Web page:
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Gordon Liddy and the Greek Connection to Watergate

Did this Democratic National Committee filing cabinet contain damaging evidence of an illegal contribution to the 1968 Nixon campaign by the Greek military dictatorship, rooted out by journalist Elias Demetracopoulos?

Obituaries of G. Gordon Liddy, one year shy of the 50th anniversary of the bungled Watergate break-in that he masterminded, remind us how history morphs with new information and changing attitudes.

Just what was Liddy seeking in the offices of Democratic National Committee chairman Larry O’Brien? It remains a mystery. After he transformed himself from a tight-lipped, Hitler-admiring political operative to a self-promoting right-wing media entertainer, Liddy embraced some far-fetched conspiracy theories touted by Nixon admirer Roger Stone and others. These fanciful tales were designed to implicate others in the Watergate crimes and exonerate Nixon and himself.

But in his more contemporaneous 1980 autobiography, Liddy said the purpose of the June 17 break-in, as ordered by Nixon aide Jeb Start Magruder, was to “find out what O'Brien had of a derogatory nature about us, not for us to get something on him or the Democrats.”

According to then-White House counsel John Dean, it was a fishing expedition. Magruder told Liddy to “photograph whatever you can find,” and Howard Hunt, Liddy’s political sabotage co-conspirator, told the burglars to “look for financial documents—anything with numbers on them,” especially if it involved “foreign contributions.”

That search would likely have included evidence O’Brien possessed concerning a large illegal transfer of cash, nearly four million in today’s dollars, from the Greek dictatorship to the 1968 Nixon campaign. The bagman for that payoff was Greek-American tycoon and uber-GOP fundraiser Tom Pappas, later named on the Watergate tapes as “the Greek bearing gifts.”

Pappas had convinced the Greek military junta, which had recently overthrown its democratic government, that underwriting the Nixon-Agnew campaign would be a good investment. The whistleblower in 1968 was Elias Demetracopoulos, a controversial and scoop-hungry Greek journalist whose exposes had so angered American officials that the CIA and State Department had long tried disinformation campaigns to destroy his reputation. After the junta took over in 1967, Demetracopoulos escaped to the United States. Changing from journalist to activist, he wanted to generate American opposition to the junta, restoring Greek democracy from Washington. After Nixon’s running mate Spiro Agnew endorsed the junta in September 1968, breaking a promise of neutrality, Demetracopoulos investigated, uncovered the secret Greek money trail, and met with O’Brien twice in October at the Watergate trying unsuccessfully to get him to expose the plot.

At the time, support was soft for all three candidates: Nixon, Hubert Humphrey and George Wallace. This lack of enthusiasm meant a higher-than-usual possibility of last-minute switches spurred by a late campaign disclosure. The Greek money revelation would have exploded the so-called “new Nixon” image campaign. That alone could have changed the outcome of the second-closest presidential contest in the 20th century. The victory margin was less than one percent. A shift of fewer than 42,000 votes in only three states would have thrown the outcome into the Democrat-controlled House of Representatives.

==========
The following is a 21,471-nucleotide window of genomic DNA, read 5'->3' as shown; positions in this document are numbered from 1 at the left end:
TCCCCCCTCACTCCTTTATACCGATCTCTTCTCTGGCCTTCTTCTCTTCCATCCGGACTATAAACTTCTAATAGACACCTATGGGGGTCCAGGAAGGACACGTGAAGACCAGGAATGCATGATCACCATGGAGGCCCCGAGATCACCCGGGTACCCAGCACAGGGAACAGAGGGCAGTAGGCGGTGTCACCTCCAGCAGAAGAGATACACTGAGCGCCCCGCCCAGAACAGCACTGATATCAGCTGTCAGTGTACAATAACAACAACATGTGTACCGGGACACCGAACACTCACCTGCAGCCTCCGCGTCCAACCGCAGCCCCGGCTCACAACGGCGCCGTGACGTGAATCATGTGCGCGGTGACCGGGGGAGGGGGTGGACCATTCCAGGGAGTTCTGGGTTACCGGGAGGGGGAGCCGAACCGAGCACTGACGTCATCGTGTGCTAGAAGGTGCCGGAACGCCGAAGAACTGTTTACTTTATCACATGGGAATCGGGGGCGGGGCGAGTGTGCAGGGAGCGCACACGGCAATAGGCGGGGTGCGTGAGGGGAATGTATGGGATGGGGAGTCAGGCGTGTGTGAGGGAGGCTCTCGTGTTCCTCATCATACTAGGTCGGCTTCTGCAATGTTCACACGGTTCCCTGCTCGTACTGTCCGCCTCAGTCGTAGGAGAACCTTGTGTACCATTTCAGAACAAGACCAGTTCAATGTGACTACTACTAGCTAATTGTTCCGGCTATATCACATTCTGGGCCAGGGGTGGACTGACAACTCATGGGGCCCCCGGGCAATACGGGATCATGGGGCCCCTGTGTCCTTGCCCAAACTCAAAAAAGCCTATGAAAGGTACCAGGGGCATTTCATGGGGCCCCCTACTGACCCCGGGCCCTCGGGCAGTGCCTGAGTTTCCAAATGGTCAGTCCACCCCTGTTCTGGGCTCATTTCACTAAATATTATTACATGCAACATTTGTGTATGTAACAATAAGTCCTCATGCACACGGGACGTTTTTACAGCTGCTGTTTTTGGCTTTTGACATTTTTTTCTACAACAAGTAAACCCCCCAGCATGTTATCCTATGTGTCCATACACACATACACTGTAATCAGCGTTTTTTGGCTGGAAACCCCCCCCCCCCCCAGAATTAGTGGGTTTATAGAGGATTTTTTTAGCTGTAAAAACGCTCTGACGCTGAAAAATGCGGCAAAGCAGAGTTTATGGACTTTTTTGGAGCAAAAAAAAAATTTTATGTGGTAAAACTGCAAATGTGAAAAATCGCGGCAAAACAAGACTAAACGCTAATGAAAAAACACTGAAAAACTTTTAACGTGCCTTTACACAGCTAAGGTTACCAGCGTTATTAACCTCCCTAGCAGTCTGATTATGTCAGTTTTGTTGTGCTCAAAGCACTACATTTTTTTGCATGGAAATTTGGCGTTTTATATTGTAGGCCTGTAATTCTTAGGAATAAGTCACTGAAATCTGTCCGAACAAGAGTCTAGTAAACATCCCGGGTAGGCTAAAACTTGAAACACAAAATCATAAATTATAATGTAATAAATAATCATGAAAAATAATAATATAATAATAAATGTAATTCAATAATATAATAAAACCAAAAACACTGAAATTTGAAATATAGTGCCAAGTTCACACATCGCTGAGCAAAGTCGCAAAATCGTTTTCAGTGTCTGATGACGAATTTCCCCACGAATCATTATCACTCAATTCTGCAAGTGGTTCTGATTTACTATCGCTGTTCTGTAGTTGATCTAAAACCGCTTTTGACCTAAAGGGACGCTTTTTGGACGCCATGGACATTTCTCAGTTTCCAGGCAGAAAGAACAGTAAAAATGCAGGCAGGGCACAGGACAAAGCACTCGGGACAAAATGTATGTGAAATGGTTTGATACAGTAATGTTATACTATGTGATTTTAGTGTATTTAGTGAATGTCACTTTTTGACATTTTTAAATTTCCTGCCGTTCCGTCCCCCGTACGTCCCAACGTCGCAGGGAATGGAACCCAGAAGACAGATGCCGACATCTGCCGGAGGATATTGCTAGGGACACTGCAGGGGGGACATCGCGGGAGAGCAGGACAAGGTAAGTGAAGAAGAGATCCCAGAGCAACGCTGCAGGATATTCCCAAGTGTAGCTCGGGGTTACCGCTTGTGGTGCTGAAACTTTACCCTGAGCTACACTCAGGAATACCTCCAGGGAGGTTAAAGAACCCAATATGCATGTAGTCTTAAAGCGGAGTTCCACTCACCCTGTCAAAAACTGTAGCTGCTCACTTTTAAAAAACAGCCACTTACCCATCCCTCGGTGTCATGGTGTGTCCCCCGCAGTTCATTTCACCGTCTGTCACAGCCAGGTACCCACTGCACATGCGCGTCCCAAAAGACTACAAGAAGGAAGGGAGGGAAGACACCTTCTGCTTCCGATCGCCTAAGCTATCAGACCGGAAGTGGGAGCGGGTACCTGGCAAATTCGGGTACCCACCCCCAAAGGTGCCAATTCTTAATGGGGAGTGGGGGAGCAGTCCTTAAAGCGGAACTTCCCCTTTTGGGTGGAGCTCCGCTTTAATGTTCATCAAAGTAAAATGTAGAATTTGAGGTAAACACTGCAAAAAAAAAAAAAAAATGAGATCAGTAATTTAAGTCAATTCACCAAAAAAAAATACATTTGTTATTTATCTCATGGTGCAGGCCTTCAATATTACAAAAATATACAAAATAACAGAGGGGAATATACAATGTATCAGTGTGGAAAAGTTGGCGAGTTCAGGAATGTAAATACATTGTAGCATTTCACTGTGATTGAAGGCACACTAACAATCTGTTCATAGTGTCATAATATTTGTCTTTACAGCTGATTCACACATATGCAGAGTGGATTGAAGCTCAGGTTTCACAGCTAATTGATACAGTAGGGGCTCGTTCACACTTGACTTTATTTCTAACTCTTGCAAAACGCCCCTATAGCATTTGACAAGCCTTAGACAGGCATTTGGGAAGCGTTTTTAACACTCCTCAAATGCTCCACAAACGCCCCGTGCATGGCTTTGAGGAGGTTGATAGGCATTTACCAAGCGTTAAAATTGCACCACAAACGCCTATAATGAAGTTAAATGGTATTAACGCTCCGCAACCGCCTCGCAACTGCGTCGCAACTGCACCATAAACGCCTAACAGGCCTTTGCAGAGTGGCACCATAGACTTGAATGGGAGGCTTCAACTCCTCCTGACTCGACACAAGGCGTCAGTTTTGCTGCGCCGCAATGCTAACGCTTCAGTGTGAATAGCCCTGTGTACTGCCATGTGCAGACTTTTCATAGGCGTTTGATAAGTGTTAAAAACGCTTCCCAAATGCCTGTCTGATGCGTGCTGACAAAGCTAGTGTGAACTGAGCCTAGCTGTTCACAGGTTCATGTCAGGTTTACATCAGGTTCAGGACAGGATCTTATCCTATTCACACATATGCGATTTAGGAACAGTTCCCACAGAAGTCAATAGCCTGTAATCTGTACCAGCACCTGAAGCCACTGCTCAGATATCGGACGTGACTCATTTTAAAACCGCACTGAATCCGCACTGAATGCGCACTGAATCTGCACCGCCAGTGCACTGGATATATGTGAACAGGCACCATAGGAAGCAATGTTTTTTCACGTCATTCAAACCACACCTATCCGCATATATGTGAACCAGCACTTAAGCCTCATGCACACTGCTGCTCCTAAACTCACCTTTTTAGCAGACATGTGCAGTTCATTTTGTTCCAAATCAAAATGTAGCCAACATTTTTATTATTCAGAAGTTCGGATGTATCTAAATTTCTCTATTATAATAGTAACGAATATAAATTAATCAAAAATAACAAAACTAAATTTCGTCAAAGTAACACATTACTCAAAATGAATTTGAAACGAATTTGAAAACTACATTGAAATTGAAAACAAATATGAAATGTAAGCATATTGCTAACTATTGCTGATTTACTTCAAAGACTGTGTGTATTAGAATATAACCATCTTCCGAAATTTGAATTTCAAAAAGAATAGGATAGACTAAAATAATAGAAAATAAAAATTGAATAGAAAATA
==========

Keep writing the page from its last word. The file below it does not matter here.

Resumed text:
The Nixon people knew fragments about Demetracopoulos’s 1968 disclosure to O’Brien. For years it caused them great anxiety. In 1969, Jack Caulfield, handling wiretaps and political surveillance for Nixon, sent John Ehrlichman a confidential memorandum titled, “Greek Inquiry.” In 1970 John Dean became aware of anti-Demetracopoulos smears. In July 1971, Elias testified before the House Foreign Affairs Committee, against the Greek dictatorship -- and against Pappas.

In that hearing, he hinted that he would disclose more about the 1968 money. So, Pappas and his allies tried different approaches to get both the Greek and American governments to attack Demetracopoulos. Nixon’s hatchet man Charles Colson took Elias to lunch in September 1971 to warn him not to criticize Pappas. Pappas menaced him directly. In early 1972, Attorney General John Mitchell publicly threatened Demetracopoulos. He tried to have him deported, which would surely have led to his torture and likely death.

The evidence Demetracopoulos gathered and presented in 1968 was still in O’Brien’s files in June 1972, and there is strong circumstantial evidence that it was part of what the burglars were looking for in the Watergate break-in. Liddy told me he was aware of Demetracopoulos and his co-conspirator Hunt knew him from his days with the CIA in Greece. Jeb Magruder admitted to historian Stanley Kutler that information on the Greek money would have been part of what the burglars were seeking. Years later Harry Dent, White House counsel and an architect of Nixon’s Southern Strategy, told Demetracopoulos that the Greek-money origins of Watergate “makes sense.” Congressional investigations to explore these connections were repeatedly blocked.
Before we are inundated with memorial reflections on the significance of the events of June 1972, we should consider that the roots of Watergate likely extend back to the 1968 Nixon campaign. Timely disclosure of the 1968 illegal money transfer could have meant a Hubert Humphrey victory, meaning no President Nixon, no Watergate break-in, and a different course of history.